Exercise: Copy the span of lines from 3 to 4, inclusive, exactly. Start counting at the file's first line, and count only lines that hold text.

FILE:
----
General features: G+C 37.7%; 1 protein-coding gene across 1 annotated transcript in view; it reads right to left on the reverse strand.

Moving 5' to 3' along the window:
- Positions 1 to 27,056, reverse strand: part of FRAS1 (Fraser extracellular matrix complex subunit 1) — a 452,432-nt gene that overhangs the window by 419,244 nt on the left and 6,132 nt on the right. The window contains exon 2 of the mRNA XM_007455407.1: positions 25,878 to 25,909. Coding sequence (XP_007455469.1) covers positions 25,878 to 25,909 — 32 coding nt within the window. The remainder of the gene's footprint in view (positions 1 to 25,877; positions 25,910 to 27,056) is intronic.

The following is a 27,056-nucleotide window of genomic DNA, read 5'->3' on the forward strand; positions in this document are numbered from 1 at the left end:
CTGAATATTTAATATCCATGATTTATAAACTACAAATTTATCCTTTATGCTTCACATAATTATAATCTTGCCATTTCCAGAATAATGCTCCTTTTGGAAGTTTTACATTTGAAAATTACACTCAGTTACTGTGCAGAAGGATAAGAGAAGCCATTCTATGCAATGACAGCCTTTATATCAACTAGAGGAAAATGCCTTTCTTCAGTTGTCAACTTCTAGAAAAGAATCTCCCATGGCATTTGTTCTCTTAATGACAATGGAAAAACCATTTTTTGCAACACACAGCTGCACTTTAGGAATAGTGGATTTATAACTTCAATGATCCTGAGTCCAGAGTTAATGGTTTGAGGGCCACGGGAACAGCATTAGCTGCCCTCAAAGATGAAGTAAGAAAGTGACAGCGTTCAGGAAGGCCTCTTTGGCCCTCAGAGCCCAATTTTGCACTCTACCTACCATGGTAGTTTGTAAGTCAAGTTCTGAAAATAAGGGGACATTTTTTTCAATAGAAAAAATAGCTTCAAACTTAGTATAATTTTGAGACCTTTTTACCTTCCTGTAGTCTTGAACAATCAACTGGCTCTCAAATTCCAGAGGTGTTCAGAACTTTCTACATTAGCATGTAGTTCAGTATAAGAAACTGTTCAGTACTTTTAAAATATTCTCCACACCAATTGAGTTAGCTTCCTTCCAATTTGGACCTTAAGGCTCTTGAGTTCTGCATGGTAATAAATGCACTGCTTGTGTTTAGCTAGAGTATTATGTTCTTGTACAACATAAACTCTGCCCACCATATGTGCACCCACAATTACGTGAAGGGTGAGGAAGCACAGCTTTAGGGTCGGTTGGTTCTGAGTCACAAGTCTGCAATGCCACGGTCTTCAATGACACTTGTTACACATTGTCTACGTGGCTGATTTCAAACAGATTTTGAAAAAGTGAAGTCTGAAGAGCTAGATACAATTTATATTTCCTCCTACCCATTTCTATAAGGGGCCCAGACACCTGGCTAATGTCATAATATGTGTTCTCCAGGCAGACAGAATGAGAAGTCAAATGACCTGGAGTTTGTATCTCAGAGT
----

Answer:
- Positions 1 to 27,056, reverse strand: part of FRAS1 (Fraser extracellular matrix complex subunit 1) — a 452,432-nt gene that overhangs the window by 419,244 nt on the left and 6,132 nt on the right. The window contains exon 2 of the mRNA XM_007455407.1: positions 25,878 to 25,909. Coding sequence (XP_007455469.1) covers positions 25,878 to 25,909 — 32 coding nt within the window. The remainder of the gene's footprint in view (positions 1 to 25,877; positions 25,910 to 27,056) is intronic.

The following is a 27,056-nucleotide window of genomic DNA, read 5'->3' on the forward strand; positions in this document are numbered from 1 at the left end: